Thursday 9 May 2019

War with the French

Porter wasn’t a static thing, it continued to develop during the 1700s. Moving away from its origins as a 100% brown malt beer.

Towards the end of the 18th century, almost constant war with the French left the British government in need of cash. And they turned to their favourite source of revenue: alcohol. At the time, beer was taxed in three ways: on the malt, on the hops and on the finished beer itself.

A combination of increased taxation on malt to pay for the wars with France and the introduction of new technology, in the form of the hydrometer, transformed Porter grists. Brewers realised that, though cheaper, the poorer yield from brown malt actually made it more expensive to use than pale malt. The base malt changed from brown to pale, with brown retained just for flavour and colour.

It’s likely that this is when brown malt stopped being diastatic. With a majority of the malt pale, there was no need for the brown malt to retain any diastatic power. At a time when it was also required to provide more colour and flavour than previously.

At this point London brewers still used ingredients from the immediate area: malt from Hertfordshire or Sussex and hops from Kent. This would change radically in just a couple of decades as the UK’s population and thirst for beer outstripped the productive capacity of agriculture.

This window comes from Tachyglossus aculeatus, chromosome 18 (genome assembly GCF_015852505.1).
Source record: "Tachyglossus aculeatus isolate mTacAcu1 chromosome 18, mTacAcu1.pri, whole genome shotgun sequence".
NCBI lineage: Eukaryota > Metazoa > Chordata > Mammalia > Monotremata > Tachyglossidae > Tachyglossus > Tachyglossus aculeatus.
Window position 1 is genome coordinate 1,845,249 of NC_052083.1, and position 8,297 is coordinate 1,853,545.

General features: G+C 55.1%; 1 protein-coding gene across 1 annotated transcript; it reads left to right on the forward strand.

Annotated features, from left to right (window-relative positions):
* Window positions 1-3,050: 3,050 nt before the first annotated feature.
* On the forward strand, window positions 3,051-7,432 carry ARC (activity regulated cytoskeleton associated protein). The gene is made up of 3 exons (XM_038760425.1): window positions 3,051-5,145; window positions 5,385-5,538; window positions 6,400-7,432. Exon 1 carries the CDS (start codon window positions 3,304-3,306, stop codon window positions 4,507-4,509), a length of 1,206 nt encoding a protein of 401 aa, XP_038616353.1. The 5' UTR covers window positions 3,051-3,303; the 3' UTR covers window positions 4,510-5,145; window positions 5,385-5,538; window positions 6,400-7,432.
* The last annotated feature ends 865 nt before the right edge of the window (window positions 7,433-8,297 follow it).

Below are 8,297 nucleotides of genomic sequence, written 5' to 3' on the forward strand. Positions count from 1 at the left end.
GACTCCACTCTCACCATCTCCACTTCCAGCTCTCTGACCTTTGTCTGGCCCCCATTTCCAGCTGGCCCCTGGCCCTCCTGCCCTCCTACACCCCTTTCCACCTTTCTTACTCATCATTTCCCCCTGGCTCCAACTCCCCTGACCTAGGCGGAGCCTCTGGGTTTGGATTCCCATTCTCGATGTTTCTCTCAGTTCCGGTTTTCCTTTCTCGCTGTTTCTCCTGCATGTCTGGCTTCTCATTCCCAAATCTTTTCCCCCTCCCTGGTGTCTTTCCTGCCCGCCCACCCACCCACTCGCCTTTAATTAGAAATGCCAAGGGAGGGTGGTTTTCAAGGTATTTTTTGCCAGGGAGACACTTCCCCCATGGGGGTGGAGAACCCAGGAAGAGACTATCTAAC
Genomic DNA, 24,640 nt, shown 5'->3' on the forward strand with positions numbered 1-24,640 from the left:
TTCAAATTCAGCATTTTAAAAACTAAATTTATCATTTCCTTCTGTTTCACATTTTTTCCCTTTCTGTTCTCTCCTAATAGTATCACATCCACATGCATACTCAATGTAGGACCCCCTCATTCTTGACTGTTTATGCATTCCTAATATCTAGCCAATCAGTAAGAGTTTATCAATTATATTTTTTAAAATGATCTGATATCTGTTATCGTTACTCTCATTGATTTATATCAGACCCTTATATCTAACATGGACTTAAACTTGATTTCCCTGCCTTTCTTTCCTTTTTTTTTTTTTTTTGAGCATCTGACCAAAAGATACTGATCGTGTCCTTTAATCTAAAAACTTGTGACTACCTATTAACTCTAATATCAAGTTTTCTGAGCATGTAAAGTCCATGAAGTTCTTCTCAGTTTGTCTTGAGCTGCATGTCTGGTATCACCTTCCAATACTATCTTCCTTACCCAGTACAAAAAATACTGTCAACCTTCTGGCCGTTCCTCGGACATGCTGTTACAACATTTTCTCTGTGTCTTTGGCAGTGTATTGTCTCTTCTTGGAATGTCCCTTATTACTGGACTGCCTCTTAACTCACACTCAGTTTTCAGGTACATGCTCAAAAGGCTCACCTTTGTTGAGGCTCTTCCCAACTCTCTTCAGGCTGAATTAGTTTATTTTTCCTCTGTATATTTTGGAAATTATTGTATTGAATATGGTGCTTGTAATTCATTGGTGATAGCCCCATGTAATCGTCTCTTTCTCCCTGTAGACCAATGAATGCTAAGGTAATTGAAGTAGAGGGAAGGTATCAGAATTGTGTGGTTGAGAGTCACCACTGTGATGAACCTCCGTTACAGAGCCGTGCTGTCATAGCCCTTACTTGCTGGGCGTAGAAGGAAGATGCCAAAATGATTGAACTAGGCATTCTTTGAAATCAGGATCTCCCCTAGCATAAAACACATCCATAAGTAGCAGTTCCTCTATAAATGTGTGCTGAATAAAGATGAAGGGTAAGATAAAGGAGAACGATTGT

The increased taxation had a couple of effects on Porter. The first was the move away from a 100% brown malt beer to one brewed from a base of pale malt. But it retained a high percentage of brown malt.

The second change was a reduction in OG. Dropping from 1075º in the 1770s to around 1055º by the first years of the 19th century. This was as a direct result of increased taxation, which encouraged brewers to lower strength to cut costs.

Taxes on beer 1779 - 1815
Year Tax/bush.malt tax/lb. Hops tax/brl strong tax/brl small tax/brl table Price quart porter
1779 9.25d 1d + 5% 8s 1s 4d 2s 3.5d
1780 1s 4.25d 1d + 10% 8s 1s 4d 2s 3.5d
1783 1s 4.25d 1d + 15% 8s 1s 4d 3s 3.5d
1786 1s 4.25d 1.6d 8s 1s 4d 3s 3.5d
1791 1s 7.25d 1.6d 8s 1s 4d 3s 3.5d
1801 1s 4.25d 2.5d 8s 1s 4d 3s 4.5d
1802 2s. 5d 2.5d 10s 2s 4d
1804 4s 5.75d 2.5d 10s 2s 6d
1815 2s. 5d 2d 10s 2s
The Brewing Industry in England 1700-1830 Peter Mathias, p.369
A History of English Ale and Beer, H.A. Monckton, p.204

Porter before black malt
Year Brewer OG FG ABV App. Atten-uation lbs hops/ qtr hops lb/brl pale malt brown malt amber malt
1804 Barclay Perkins 1055.4 1015.5 5.28 72.02% 6.83 2.00 42.59% 47.43% 9.98%
1807 Whitbread 1052.6 1015.5 4.91 70.53% 13.06 3.60 66.32% 16.84% 16.84%
Whitbread brewing record held at the London Metropolitan archives, document number LMA/4453/D/09/002.
Barclay Perkins brewing record held at the London Metropolitan archives, document number ACC/2305/1/525.

You'll find more information that you'll ever need to know about Porter in my excellent book on the subject:

1 comment:

Anonymous said...

"Unter Zuckerverwendung hergestellt" - interesting label... - Sebastian